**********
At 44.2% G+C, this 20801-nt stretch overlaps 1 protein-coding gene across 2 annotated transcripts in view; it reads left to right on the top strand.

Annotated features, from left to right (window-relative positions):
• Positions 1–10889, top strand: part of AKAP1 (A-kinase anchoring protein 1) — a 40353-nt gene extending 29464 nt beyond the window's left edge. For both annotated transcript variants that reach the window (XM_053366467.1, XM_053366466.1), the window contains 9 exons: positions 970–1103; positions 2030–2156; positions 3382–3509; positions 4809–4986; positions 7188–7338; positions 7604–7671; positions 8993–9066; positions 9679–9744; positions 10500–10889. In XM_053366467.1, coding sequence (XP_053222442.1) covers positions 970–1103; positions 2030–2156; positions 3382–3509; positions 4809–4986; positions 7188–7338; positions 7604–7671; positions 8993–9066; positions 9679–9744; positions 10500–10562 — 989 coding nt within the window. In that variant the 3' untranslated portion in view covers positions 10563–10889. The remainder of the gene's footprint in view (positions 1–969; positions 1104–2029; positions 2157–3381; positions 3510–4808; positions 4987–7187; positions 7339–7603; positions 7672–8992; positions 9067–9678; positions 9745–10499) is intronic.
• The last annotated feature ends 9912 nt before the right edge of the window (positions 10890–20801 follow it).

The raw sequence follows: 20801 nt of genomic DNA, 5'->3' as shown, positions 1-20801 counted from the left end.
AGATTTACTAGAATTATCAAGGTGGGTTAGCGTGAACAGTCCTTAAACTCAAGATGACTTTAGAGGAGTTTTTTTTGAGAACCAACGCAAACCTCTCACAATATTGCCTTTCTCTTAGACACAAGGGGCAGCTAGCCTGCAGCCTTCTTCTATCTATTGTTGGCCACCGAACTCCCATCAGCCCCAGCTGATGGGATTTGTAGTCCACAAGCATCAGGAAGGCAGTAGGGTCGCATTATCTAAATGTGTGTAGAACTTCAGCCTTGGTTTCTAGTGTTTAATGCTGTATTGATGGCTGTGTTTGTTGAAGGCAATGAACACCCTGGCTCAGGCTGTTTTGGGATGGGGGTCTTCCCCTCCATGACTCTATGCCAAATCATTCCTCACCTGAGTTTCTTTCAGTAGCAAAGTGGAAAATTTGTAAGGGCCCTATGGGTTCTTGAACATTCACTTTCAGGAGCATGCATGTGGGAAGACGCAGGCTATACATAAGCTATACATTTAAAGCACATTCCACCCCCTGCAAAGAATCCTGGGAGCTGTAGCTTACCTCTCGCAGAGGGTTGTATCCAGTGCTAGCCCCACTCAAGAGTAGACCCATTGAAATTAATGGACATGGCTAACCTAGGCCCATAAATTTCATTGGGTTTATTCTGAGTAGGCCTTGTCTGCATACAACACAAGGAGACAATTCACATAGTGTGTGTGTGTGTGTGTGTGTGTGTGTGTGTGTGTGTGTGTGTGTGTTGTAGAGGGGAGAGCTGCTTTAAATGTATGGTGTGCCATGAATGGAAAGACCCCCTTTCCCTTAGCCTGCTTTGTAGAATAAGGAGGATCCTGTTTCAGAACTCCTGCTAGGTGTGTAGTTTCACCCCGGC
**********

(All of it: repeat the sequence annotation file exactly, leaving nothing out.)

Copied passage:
At 44.2% G+C, this 20801-nt stretch overlaps 1 protein-coding gene across 2 annotated transcripts in view; it reads left to right on the top strand.

Annotated features, from left to right (window-relative positions):
• Positions 1–10889, top strand: part of AKAP1 (A-kinase anchoring protein 1) — a 40353-nt gene extending 29464 nt beyond the window's left edge. For both annotated transcript variants that reach the window (XM_053366467.1, XM_053366466.1), the window contains 9 exons: positions 970–1103; positions 2030–2156; positions 3382–3509; positions 4809–4986; positions 7188–7338; positions 7604–7671; positions 8993–9066; positions 9679–9744; positions 10500–10889. In XM_053366467.1, coding sequence (XP_053222442.1) covers positions 970–1103; positions 2030–2156; positions 3382–3509; positions 4809–4986; positions 7188–7338; positions 7604–7671; positions 8993–9066; positions 9679–9744; positions 10500–10562 — 989 coding nt within the window. In that variant the 3' untranslated portion in view covers positions 10563–10889. The remainder of the gene's footprint in view (positions 1–969; positions 1104–2029; positions 2157–3381; positions 3510–4808; positions 4987–7187; positions 7339–7603; positions 7672–8992; positions 9067–9678; positions 9745–10499) is intronic.
• The last annotated feature ends 9912 nt before the right edge of the window (positions 10890–20801 follow it).

The raw sequence follows: 20801 nt of genomic DNA, 5'->3' as shown, positions 1-20801 counted from the left end.
AGATTTACTAGAATTATCAAGGTGGGTTAGCGTGAACAGTCCTTAAACTCAAGATGACTTTAGAGGAGTTTTTTTTGAGAACCAACGCAAACCTCTCACAATATTGCCTTTCTCTTAGACACAAGGGGCAGCTAGCCTGCAGCCTTCTTCTATCTATTGTTGGCCACCGAACTCCCATCAGCCCCAGCTGATGGGATTTGTAGTCCACAAGCATCAGGAAGGCAGTAGGGTCGCATTATCTAAATGTGTGTAGAACTTCAGCCTTGGTTTCTAGTGTTTAATGCTGTATTGATGGCTGTGTTTGTTGAAGGCAATGAACACCCTGGCTCAGGCTGTTTTGGGATGGGGGTCTTCCCCTCCATGACTCTATGCCAAATCATTCCTCACCTGAGTTTCTTTCAGTAGCAAAGTGGAAAATTTGTAAGGGCCCTATGGGTTCTTGAACATTCACTTTCAGGAGCATGCATGTGGGAAGACGCAGGCTATACATAAGCTATACATTTAAAGCACATTCCACCCCCTGCAAAGAATCCTGGGAGCTGTAGCTTACCTCTCGCAGAGGGTTGTATCCAGTGCTAGCCCCACTCAAGAGTAGACCCATTGAAATTAATGGACATGGCTAACCTAGGCCCATAAATTTCATTGGGTTTATTCTGAGTAGGCCTTGTCTGCATACAACACAAGGAGACAATTCACATAGTGTGTGTGTGTGTGTGTGTGTGTGTGTGTGTGTGTGTGTGTGTGTGTTGTAGAGGGGAGAGCTGCTTTAAATGTATGGTGTGCCATGAATGGAAAGACCCCCTTTCCCTTAGCCTGCTTTGTAGAATAAGGAGGATCCTGTTTCAGAACTCCTGCTAGGTGTGTAGTTTCACCCCGGC